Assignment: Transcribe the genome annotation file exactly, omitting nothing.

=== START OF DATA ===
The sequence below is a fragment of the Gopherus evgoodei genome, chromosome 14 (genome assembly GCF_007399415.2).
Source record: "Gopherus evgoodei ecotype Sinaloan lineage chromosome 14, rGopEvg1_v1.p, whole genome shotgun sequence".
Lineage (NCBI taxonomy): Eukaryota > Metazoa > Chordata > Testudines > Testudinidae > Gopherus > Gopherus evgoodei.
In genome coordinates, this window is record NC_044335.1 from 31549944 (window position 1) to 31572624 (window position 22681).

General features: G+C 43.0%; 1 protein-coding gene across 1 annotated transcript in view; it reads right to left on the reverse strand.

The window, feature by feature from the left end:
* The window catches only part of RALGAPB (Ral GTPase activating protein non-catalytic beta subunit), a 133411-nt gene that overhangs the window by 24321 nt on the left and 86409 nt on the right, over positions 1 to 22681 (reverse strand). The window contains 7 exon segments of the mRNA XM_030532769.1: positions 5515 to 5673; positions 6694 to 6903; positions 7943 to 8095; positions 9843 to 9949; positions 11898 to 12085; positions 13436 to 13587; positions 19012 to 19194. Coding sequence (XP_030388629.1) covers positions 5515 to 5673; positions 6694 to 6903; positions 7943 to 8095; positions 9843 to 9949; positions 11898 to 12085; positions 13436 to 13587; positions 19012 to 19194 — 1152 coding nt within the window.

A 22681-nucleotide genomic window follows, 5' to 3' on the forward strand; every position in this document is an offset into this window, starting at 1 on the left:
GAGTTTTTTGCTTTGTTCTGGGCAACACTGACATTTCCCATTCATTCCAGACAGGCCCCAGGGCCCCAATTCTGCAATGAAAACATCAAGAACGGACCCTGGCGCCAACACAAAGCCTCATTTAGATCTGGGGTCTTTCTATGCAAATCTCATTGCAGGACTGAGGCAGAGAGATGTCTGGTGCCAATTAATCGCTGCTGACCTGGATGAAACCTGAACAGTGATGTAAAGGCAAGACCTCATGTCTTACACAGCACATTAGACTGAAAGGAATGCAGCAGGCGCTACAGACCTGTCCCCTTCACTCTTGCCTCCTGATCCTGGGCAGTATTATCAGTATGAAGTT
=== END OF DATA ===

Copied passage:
The sequence below is a fragment of the Gopherus evgoodei genome, chromosome 14 (genome assembly GCF_007399415.2).
Source record: "Gopherus evgoodei ecotype Sinaloan lineage chromosome 14, rGopEvg1_v1.p, whole genome shotgun sequence".
Lineage (NCBI taxonomy): Eukaryota > Metazoa > Chordata > Testudines > Testudinidae > Gopherus > Gopherus evgoodei.
In genome coordinates, this window is record NC_044335.1 from 31549944 (window position 1) to 31572624 (window position 22681).

General features: G+C 43.0%; 1 protein-coding gene across 1 annotated transcript in view; it reads right to left on the reverse strand.

The window, feature by feature from the left end:
* The window catches only part of RALGAPB (Ral GTPase activating protein non-catalytic beta subunit), a 133411-nt gene that overhangs the window by 24321 nt on the left and 86409 nt on the right, over positions 1 to 22681 (reverse strand). The window contains 7 exon segments of the mRNA XM_030532769.1: positions 5515 to 5673; positions 6694 to 6903; positions 7943 to 8095; positions 9843 to 9949; positions 11898 to 12085; positions 13436 to 13587; positions 19012 to 19194. Coding sequence (XP_030388629.1) covers positions 5515 to 5673; positions 6694 to 6903; positions 7943 to 8095; positions 9843 to 9949; positions 11898 to 12085; positions 13436 to 13587; positions 19012 to 19194 — 1152 coding nt within the window.

A 22681-nucleotide genomic window follows, 5' to 3' on the forward strand; every position in this document is an offset into this window, starting at 1 on the left:
GAGTTTTTTGCTTTGTTCTGGGCAACACTGACATTTCCCATTCATTCCAGACAGGCCCCAGGGCCCCAATTCTGCAATGAAAACATCAAGAACGGACCCTGGCGCCAACACAAAGCCTCATTTAGATCTGGGGTCTTTCTATGCAAATCTCATTGCAGGACTGAGGCAGAGAGATGTCTGGTGCCAATTAATCGCTGCTGACCTGGATGAAACCTGAACAGTGATGTAAAGGCAAGACCTCATGTCTTACACAGCACATTAGACTGAAAGGAATGCAGCAGGCGCTACAGACCTGTCCCCTTCACTCTTGCCTCCTGATCCTGGGCAGTATTATCAGTATGAAGTT